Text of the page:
“I’ve never taken to certain fashions,” says British wine writer Hugh Johnson, who has chronicled wine trends over more than five decades. (Adrian Pope)

(Mitchell Beazley)

For more than half a century, Hugh Johnson has seen, and chronicled, wave after wave of wine trends. The emergence of California in the 1970s, followed by other New World wine regions. The emphasis on new oak and ultra-ripe, powerful wines in the 1980s and 1990s, and the more recent backlash in favor of lower-alcohol wines that taste more of fruit than of wood. He has seen quirky stuff as well: the “orange” and “natural” wines that reject modern winemaking techniques. Proud Brit that he is, he has relished the recent rise of English wines, especially high-quality bubblies.

Throughout it all, Johnson, 77, has remained a traditionalist.

“I’ve never taken to certain fashions,” he told me during a recent interview in New York, where he was promoting the 40th annual edition of “Hugh Johnson’s Pocket Wine Book,” now in stores. “I’ve never liked deep, thick, extracted alcoholic wines, whoever made them. I’ve always liked lightness, refreshment, acidity. So I’ve stuck to my guns on that sort of thing, and in a way the wheel is coming full circle.”

If there was a hint of self-satisfaction in that last comment, Johnson deserves it. His writings have shaped how a generation views wine, not just through his annual pocket guides but also through more massive tomes such as “The World Atlas of Wine,” published in its seventh edition in 2013. (Jancis Robinson, Britain’s other great contribution to modern wine writing, became co-author with the fifth edition.) “His Vintage: The Story of Wine,” published in 1989, and its companion television series served as my basic wine education and became my inspiration to write about the grape.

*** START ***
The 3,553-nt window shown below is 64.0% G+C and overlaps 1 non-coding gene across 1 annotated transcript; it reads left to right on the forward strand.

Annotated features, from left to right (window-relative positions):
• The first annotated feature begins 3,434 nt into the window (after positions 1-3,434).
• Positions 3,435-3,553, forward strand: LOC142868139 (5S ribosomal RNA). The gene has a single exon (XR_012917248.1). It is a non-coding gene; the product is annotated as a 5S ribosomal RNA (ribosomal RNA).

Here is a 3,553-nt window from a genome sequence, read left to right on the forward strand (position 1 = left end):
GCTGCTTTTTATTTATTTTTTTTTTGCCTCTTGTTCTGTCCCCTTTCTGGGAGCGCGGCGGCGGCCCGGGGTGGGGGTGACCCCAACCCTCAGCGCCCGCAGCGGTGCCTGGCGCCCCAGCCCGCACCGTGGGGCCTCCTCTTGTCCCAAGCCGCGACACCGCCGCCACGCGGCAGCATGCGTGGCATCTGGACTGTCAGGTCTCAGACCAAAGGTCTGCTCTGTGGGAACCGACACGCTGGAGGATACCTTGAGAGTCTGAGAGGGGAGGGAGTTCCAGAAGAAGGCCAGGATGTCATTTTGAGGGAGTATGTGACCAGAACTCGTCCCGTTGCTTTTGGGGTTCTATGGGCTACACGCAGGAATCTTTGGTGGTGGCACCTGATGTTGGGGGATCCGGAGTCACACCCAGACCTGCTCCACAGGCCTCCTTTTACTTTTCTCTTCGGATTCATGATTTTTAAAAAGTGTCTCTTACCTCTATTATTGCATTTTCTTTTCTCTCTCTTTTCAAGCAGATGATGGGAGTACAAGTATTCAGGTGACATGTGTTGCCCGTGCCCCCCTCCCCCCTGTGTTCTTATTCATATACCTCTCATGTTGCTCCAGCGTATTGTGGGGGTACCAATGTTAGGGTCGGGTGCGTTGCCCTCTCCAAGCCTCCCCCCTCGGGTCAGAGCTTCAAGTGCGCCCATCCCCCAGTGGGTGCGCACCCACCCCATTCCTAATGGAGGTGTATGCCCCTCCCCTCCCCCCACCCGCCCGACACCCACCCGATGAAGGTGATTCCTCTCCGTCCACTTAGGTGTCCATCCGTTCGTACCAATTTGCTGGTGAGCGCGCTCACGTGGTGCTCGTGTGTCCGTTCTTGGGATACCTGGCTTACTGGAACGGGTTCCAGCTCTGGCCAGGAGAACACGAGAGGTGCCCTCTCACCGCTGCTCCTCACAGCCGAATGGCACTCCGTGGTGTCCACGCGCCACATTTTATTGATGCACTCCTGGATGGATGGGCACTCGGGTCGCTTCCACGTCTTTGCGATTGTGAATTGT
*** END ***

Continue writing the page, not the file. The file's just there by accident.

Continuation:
(Octopus Books)

Johnson, whose copious writings include several volumes about gardening, evokes an old-fashioned era when Britain was the arbiter of style and taste, as well as wine’s primary market. We met in a private club near Central Park, where he stays when visiting New York. (The club, which prefers not to be identified in newspapers, shares a reciprocity agreement with Johnson’s club in London.) He ordered us tea, which came with cookies. This being the New World, the cookies included alfajores.

His first wine article was published in December 1960 (he was 21) in the British edition of Vogue and was about pairing wines with turkey. His first book, “Wine,” was published in 1966 — a full 50 years ago. The “Pocket Wine Book” debuted in 1977 at a slim 144 pages. It included Johnson’s brief write-ups on various wineries with international reputations. The 2017 version is 337 pages long and difficult to fit into just about any pocket. The expanded size reflects the impressive growth in the world of wine over the past four decades.

“It’s proliferation, really,” Johnson says when I ask him to name the most profound change in wine since the first edition. “In the wine world, everything has changed. I do compare it with other disciplines, though, of course, change in wine is much slower than in science or the arts, and especially in I.T., for sure. But now you have grape varieties no one had ever heard of in 1977, and an expansion of flavors no one had ever thought of or experienced.”

As he took a sip of tea, I asked what he looks for in a wine.

“You hope the wine expresses something more than just the fruit that went into it,” he said. “Climate, geography, soil, the philosophy of the winemaker. It may be a style related to local foods.

“And a blend of grapes, of course. People discount the idea that you might get a better wine with two grapes instead of just one. It’s geography, in that the way in which French wines, to take it to a really general level, differ from the Italian or Spanish is not just cultural or philosophical, it is also related to the fact that France is farther north. It’s as simple as that.”

Johnson expressed disdain for modern wine fads such as “natural” or “orange” wines and the idea that age-old winemaking techniques are superior to modern methods.

“Orange wines are a sideshow and a waste of time,” he said. “What’s the point of experimenting? We know how to make really good wine. Why do we want to throw away the formula and do something different? Making good wine is hardly modern technology, it’s just experience and common sense. And hygiene!”

In New York, Johnson also put in an early plug for an anthology of his writings to be published in spring 2017. His son, Red Johnson, was introducing a portfolio of English sparkling wines to the U.S. market. (More about those in a future column.)

He has never been a fan of the 100-point system, but I asked whether the elder Johnson had ever encountered a “perfect” wine.

“Oh, yes, lots,” he said. “Not that there’s one kind of perfection, certainly. There’s a perfect Beaujolais, there’s a perfect expression of nearly everything in the wine world. I taste a wine and ask myself, ‘Is there something I could suggest?’ But no — bingo, you’ve got it.”